CYSS also partners with a number of national civilian organizations such as 4-H, the American Legion, Boys & Girls Clubs of America, CHARACTER COUNTS!, the Military Child Education Coalition, the National Association of Child Care Resource and Referral Agencies, Operation: Military Kids, and other organizations in local communities to deliver quality education programs to children of deployed Soldiers.
On post, the focus on teen support is growing, in part, thanks to teen involvement.
"Army teens have played an active role in helping to design our youth centers," said Hinson. "We want to give them what they will use, and based on their input, we have developed demonstration kitchens where they can learn to cook, video gaming areas, climbing walls and unique art areas," said Hinson.
"We even have sound mixing booths where students can create their own music. Family members are actually surprised when they learn of the quality of our equipment," said Janet Taitano, a CYS services specialist who is part of the furniture, fixtures and equipment set-up team.
"From the time the garrison requests a new CYSS facility, we have a series of kickoff meetings, known as a design charrette," said Richard Miller, also a CYS services specialist and member of the FF&E set-up team. The word charrette refers to any collaborative session in which a group of designers drafts a solution to a design problem. They serve as a way of quickly generating a design, while integrating the aptitudes and interests of a diverse group of people.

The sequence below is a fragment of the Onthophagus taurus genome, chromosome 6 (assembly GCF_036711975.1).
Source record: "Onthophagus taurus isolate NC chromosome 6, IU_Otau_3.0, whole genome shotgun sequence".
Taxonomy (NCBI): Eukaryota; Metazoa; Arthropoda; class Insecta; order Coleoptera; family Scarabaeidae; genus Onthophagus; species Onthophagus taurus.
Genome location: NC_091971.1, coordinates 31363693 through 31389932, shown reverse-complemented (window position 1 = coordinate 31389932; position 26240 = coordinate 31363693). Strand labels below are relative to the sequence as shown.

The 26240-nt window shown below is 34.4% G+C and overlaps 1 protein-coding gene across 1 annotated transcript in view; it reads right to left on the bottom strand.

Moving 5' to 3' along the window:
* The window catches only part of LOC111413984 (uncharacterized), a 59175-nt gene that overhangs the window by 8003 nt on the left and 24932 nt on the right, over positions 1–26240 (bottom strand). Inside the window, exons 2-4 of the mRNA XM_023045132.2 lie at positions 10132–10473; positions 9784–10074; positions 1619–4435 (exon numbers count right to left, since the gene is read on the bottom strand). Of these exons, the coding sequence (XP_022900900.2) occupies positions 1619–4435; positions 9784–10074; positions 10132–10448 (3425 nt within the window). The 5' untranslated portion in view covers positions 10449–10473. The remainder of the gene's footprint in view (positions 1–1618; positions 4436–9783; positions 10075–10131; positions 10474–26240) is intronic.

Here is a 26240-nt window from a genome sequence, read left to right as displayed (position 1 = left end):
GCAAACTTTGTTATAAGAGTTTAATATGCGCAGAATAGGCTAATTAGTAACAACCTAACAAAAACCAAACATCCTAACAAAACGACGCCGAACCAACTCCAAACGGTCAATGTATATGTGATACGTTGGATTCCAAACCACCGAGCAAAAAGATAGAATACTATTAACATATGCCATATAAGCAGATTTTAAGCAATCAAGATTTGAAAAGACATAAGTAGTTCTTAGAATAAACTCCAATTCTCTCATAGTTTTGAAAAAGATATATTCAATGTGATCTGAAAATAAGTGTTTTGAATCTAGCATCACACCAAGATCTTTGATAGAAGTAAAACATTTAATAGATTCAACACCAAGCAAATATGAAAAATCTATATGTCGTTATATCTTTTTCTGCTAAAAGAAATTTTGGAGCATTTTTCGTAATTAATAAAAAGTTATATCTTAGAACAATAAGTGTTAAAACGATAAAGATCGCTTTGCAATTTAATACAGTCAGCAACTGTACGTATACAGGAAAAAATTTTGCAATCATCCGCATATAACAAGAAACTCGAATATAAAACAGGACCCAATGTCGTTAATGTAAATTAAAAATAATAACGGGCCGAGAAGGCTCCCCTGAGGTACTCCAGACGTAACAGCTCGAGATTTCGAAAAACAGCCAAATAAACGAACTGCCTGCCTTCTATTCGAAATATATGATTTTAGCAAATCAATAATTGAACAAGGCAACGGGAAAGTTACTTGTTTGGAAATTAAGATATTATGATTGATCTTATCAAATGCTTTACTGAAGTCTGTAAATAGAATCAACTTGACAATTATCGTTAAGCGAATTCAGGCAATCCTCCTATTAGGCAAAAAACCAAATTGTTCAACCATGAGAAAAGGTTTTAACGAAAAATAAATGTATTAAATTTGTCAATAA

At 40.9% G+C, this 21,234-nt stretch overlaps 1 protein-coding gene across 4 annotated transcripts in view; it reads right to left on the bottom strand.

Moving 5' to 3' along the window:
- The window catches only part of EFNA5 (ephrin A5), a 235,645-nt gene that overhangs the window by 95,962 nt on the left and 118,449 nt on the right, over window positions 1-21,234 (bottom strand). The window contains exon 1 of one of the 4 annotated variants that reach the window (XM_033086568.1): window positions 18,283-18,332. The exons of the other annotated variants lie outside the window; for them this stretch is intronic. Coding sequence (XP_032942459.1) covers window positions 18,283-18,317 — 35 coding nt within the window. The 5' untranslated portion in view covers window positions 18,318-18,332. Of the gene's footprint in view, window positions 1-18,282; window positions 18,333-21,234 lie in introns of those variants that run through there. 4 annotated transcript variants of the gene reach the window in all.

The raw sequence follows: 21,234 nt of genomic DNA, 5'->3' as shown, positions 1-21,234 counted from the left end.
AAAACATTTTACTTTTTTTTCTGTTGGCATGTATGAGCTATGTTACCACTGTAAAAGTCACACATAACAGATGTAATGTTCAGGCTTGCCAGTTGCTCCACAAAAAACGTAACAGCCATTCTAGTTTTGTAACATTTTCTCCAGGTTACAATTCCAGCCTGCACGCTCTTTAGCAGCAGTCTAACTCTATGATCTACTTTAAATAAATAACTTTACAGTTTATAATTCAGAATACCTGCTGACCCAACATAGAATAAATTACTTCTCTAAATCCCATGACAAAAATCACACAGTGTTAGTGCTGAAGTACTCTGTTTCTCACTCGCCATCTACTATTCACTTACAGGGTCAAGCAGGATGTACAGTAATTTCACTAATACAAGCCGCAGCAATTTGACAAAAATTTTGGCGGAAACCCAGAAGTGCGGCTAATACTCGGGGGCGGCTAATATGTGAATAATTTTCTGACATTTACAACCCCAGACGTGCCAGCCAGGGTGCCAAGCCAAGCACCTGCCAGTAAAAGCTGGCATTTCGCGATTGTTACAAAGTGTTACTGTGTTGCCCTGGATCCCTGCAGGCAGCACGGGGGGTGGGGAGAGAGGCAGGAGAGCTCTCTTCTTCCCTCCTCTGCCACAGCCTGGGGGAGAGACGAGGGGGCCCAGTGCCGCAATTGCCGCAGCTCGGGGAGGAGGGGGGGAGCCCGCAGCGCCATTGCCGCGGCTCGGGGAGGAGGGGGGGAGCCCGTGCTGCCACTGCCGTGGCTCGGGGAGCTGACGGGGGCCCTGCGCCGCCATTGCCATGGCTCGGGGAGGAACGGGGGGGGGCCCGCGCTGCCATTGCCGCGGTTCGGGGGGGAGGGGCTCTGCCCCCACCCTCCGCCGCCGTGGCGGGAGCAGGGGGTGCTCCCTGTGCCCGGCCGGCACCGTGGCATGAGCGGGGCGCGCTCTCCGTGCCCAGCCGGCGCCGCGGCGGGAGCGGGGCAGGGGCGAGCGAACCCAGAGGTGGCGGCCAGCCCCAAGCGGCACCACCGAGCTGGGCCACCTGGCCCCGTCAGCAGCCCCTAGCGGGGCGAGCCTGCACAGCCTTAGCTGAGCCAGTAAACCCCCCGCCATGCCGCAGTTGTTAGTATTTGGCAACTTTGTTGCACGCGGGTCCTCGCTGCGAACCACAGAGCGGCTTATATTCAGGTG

"This is a coordinated, multi-faceted approach where the architect; interior designer; health, fire and safety (personnel); and financial management professionals-in short, everyone involved with the construction-come together to develop and present their plans," Miller said.
"This is a turn-key operation, meaning that all the staff and students have to do is turn the key and walk in. When we leave, the (facility) is at least 95 percent ready," he continued.
The Army has come a long way in a comparatively short amount of time, and is working to ensure the newly constructed facilities are aesthetically pleasing while staying within the construction and budget parameters of standard designs.
"We're very proud of how our dollars and time are spent by buying equipment in bulk across the Army," said Nancy Dunn, a CYS program specialist who serves as the contracting officer's representative for the enterprise procurement of FF&E for CYS facilities. "We do quality control on all of the products we buy. Our team follows up after installation and checks with the students, caregivers and management to make sure all products, such as the fabric on chairs, stand up to heavy use. If not, we do substitutions across the board."
CYSS programs and the services they provide continue to evolve. For instance, FMWRC is working to provide child care services at fitness centers.
"When the chief of staff and the secretary of the Army heard Families saying, 'We can't get child care when we want to work out,' fitness centers with child care were added," said Bob Roadarmel, CYS specialist and fitness center child care lead.
According to Roadarmel, the collaboration with fitness centers and CYSS is growing.
"We are extremely proud of these purpose-built facilities, constructed from the ground up with Army Families in mind," said Miller.
Bill Bradner works for FMWRC Public Affairs. Rob McIlvaine worked for FMWRC Public Affairs at the time this article was written, but is now with the Army News Service.